We were tasked in RED Academy to deliver an digital product that could make a positive difference to mobility issues in the city of Toronto within 3 months. When we started the course, RED proposed a process similar to a Design Sprint to come up with tons of ideas in one contained day-long session. Then I drilled in on the one big idea that would showcase mobility issues and cyclist safety.
Fact 1: The number of people using their bicycles as a way of sustainable and environmentally friendly transport in Toronto’s network has been progressively growing. This culture strengthen everyday, meanwhile other alternatives such as vehicles or Public transport are less attractive.
Fact 2: A bicycle is the smallest vehicle inside the transport network. It is important, therefore, taking care of their rights and legislations. The bikers need to feel safe, be visible, ride predictably, know how traffic works, and be protected in order to maintain this exponential growth. Another critical thing is the amount of accidents and robberies, specially in crowded areas.
How we can help cyclists feel more safe in Toronto through design?
In the discovery phase I was made a comparative analysis, and finding user needs, behaviours and pain‐points. My foreign status in the city was actually helpful to contact with stakeholders. I took extra careful of cultural considerations for the process.
Government and groups has a number of on-going safety campaigns (like CAN-Bike program) to encourage awareness of cycling safety issues and offer basic insurance packages, I think this is definitely not enough.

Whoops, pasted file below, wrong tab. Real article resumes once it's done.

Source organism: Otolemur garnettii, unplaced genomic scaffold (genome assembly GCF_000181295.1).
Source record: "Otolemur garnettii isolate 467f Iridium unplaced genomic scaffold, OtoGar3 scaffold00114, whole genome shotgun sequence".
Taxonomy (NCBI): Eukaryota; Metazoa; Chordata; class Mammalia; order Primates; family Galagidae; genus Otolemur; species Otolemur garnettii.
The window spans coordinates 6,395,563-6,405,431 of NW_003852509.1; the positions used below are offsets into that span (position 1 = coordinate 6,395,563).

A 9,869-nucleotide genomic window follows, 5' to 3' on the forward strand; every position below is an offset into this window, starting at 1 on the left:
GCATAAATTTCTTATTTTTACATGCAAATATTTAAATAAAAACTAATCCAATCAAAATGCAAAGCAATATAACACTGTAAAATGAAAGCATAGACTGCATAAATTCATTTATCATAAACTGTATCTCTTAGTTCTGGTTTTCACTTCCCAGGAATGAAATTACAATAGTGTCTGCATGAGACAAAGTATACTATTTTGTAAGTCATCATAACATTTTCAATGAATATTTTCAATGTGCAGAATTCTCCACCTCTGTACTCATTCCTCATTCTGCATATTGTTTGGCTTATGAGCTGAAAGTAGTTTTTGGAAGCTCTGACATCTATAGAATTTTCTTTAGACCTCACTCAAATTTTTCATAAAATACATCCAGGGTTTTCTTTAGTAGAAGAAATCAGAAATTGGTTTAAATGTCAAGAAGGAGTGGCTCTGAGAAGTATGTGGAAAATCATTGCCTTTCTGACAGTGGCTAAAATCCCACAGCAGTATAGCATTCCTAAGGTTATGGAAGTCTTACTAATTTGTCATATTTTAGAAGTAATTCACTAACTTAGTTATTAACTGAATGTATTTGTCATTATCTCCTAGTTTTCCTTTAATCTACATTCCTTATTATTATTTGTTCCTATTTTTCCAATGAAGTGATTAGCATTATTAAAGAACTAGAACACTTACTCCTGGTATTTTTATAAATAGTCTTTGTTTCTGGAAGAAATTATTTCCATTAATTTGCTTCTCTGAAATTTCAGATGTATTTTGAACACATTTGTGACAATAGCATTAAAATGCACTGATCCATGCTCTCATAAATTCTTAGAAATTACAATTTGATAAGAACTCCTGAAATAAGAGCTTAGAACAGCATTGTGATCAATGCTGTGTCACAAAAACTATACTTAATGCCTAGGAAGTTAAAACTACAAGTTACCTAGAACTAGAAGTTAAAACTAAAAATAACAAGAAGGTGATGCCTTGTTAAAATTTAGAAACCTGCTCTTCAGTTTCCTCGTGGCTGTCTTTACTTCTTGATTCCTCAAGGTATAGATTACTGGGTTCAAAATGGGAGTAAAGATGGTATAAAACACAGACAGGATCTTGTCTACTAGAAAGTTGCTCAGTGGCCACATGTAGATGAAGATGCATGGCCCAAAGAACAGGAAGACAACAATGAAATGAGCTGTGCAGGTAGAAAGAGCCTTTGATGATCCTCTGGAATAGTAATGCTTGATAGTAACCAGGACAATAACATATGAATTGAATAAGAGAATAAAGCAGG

I structured and shipped later surveys and interviews, in where I tried to focus on answering these questions:
– Can you tell me more about your last experience with your bike in the city?
– Can you tell me about the last time (if ever) you felt unsafe or safe moving with your bike in the city?
– What do you think is the biggest issue for bikers in Toronto? Why?
One typical answer was: “I have had a lot of close encounters with cars when drivers aren’t paying attention. On the way home I have to cross quite a scary section of Dundas St West up a hill from Lansdowne. I hate this short section as cars often don’t look and come very close to you as they are turning left nearly hitting you. I nearly got hit about two weeks ago.”
After this research and find many patterns, having pain-points and likes, I chose to generate two personas, to be used as guidelines for the overall design of Safebiker.
I found in this research that some bike riders were willing to help new users and also wanted to educate them to make them better cyclists. But also that they find useful the option to have experts behind a company or group that can help them in case of an unexpected event.
Usually they have good experiences, but all of them have been on a difficult situation or victims from a bad driver. They are almost all agree that biggest issue are drivers and safety, mostly because is a big crowded city, and angry drivers are all around. More than half use bike as a recreational purpose, specially women. They are all agree that respect for bike lanes and bikers in general is growing.